Therefore, in this condition, as mentioned above, the first four of the areas of the liquid crystal layer, S1 to S4, are turned on by application of an alternating voltage whose effective value is higher than the threshold value of the liquid crystal, while the areas S5 to S21 are turned off by application of an alternating voltage whose effective value is below the threshold value of the liquid crystal. Thus, the diaphragm aperture is closed down to a position shown in FIG. 4(a). As is evident from the figure, the number of stops closed down from the full open aperture is adjusted by the matrix driving system to one and 1/3 stops.

As the object brightness is changed, the analogue output voltage (ΔAv information) of the operational amplifier 43 of the light measuring and computing circuit X is changed so that the output of the A/D converter becomes [11010].

In this case, as is evident from the truth table, the outputs A, D, G, K, O, R, T, C' and F' are of high level, while the others are of low level. Therefore, in this condition, the analogue switches ASW1, ASW4, ASW7, ASW11, ASW15, ASW18, ASW20, ASW21 and ASW24 are turned on, while the other analogue switches are turned off. In this condition, the annular transparent electrodes 10a to 12a of the solid-state diaphragm device are fed with the pulse waveform VCOM1, the annular transparent electrode 13a with the pulse waveform VCOM2 and the annular transparent electrodes 14a to 16a with the pulse waveform VCOM3. On the other hand, the sectoral electrodes 22a-22f of the solid-state diaphragm device are always fed with the pulse waveform Vseg1, the sectoral electrodes 23a-23f with the pulse waveform Vseg1 and the sectoral electrodes 24a-24f with the pulse waveform Vseg2.

Therefore, in this condition, as has been mentioned above, the areas S1 to S11 of the liquid crystal layer are turned on by application of an alternating voltage whose effective value is above the threshold value of the liquid crystal, and the areas S12 to S21 are turned off by application of an alternating current voltage whose effective value is below the threshold value of the liquid crystal. Thus, the diaphragm aperture is closed down from the full open to a position shown in FIG. 4(b). As is evident from the figure, the number of stops closed down is 3(2/3) stops.

Turning again to FIG. 3(a), 80-89 and 80'-89' are interconnection terminals provided on the lens mounting and the camera housing respectively. These terminals are essential members when the above-described solid-state diaphragm device is provided in the interchangeable lens mounting.

FIG. 5 shows an arrangement of the solid-state diaphragm device within the single lens reflex camera. In the figure, 90 is the solid-state diaphragm device using the liquid crystal cell. When the liquid crystal is of FETN type, the cell is positioned between an analizer and a polarizer. The figure shows a photo-taking lens 91 and 92; a quick return reflex mirror 93; a focusing screen 94; a penta prism 95; an eye-piece 96; a focal plane shutter 97; a film 98; and the above-described drive circuit 99 for the solid-state diaphragm device. Interconnection terminals 101 on the interchangeable lens mounting and the camera housing respectively establish electrical connection between the solid-state diaphragm device 90 and the drive circuit 99.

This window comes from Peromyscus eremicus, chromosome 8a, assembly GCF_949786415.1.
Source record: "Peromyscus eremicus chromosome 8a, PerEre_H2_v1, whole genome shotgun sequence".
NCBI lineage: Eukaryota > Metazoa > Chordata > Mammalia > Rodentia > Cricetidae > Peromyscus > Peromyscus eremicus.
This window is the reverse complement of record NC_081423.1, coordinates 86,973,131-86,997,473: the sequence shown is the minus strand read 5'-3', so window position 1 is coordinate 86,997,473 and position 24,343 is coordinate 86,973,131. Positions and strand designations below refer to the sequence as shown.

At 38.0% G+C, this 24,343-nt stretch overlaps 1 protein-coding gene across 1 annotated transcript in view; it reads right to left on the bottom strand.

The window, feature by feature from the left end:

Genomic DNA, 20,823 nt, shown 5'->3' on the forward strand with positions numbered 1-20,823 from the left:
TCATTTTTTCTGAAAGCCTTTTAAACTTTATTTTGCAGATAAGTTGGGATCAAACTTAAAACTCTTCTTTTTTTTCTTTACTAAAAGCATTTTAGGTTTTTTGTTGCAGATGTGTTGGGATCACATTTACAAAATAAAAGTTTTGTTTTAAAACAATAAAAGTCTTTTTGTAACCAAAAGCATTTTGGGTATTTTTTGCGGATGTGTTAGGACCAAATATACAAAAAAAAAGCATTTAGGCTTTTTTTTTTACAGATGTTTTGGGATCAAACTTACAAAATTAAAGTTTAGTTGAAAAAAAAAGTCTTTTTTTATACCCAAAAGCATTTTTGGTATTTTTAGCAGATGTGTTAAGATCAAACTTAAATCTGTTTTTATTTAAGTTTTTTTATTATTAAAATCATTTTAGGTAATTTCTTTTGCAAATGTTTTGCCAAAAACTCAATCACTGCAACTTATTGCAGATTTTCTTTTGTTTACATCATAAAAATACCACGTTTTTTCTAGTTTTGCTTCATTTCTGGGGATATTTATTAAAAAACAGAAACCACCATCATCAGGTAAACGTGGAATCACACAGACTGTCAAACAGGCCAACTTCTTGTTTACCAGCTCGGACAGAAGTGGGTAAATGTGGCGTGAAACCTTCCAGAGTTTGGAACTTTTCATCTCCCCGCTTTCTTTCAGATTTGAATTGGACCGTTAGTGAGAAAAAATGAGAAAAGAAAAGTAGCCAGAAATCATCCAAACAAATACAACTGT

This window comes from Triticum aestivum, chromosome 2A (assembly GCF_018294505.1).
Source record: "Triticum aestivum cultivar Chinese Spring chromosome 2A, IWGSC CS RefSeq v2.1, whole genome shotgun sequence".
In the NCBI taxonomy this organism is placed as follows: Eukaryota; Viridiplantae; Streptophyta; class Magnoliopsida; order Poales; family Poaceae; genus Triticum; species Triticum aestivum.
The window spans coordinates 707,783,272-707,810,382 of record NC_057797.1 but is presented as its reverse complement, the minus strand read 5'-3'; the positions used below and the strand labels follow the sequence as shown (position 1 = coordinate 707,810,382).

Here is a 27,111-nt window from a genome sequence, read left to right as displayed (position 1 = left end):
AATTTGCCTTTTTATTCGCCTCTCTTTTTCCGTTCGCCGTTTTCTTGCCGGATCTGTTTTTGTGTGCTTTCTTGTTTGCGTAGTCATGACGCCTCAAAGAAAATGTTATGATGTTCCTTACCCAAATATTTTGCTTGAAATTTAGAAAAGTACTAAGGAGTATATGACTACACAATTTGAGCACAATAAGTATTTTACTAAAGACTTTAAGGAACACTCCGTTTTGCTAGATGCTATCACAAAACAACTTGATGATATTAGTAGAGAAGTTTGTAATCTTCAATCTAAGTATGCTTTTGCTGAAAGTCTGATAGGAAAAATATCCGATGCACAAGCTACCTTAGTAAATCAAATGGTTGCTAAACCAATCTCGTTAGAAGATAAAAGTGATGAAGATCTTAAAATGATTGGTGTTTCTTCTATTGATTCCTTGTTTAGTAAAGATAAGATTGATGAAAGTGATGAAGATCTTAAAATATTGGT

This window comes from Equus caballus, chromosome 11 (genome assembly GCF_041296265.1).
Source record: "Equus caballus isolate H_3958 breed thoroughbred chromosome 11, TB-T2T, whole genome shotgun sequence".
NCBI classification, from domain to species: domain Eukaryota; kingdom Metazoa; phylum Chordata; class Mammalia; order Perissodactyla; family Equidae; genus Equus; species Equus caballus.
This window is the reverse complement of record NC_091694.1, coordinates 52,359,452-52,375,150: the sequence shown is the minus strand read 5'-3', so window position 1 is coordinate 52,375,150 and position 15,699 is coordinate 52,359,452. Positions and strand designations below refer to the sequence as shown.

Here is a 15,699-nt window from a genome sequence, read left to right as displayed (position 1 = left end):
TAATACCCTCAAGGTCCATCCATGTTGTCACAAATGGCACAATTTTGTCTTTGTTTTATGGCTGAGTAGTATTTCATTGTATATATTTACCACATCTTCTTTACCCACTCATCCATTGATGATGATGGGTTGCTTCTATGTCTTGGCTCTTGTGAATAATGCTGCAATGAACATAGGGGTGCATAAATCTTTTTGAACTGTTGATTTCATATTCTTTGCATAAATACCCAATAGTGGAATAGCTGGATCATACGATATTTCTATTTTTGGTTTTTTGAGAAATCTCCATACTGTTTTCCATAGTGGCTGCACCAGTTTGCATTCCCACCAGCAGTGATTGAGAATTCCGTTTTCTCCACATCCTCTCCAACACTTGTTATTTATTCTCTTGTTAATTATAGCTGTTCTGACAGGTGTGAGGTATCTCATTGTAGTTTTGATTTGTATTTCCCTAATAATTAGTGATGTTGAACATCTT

The foregoing embodiment has been described inconnection with the 1/3 step precision of aperture control. For an increase in the precision to 1/8 or more, the number of transparent sectoral electrodes shown in FIG. 2(a) has to be increased with increase in the number of groups. If the number of groups is n, the diaphragm can be controlled with 1/n step precision.

In the foregoing embodiment, the diaphragm is closed down from the marginal portion. But the present invention is not confined thereto. In the case of the solid-state diaphragm device, it is also possible to close down from the center, or a desired portion with ease.

The foregoing detailed description has been about the solid-state diaphragm device having the electrode pattern shown in FIG. 2. In this connection it should be pointed out that all of the plurality of sectoral electrodes are configured to the same area so that each step is variable by the 1/3 area. Therefore, such a pattern does not make it possible to control the diaphragm aperture with the precision of exactly 1/3 unit in each stop. In other words, though the amount of light passing through the diaphragm is varied by 1/3 unit, as the diaphragm stop is expressed by the multiple series of two, the precision of diaphragm control does not progress exactly 1/3 stop.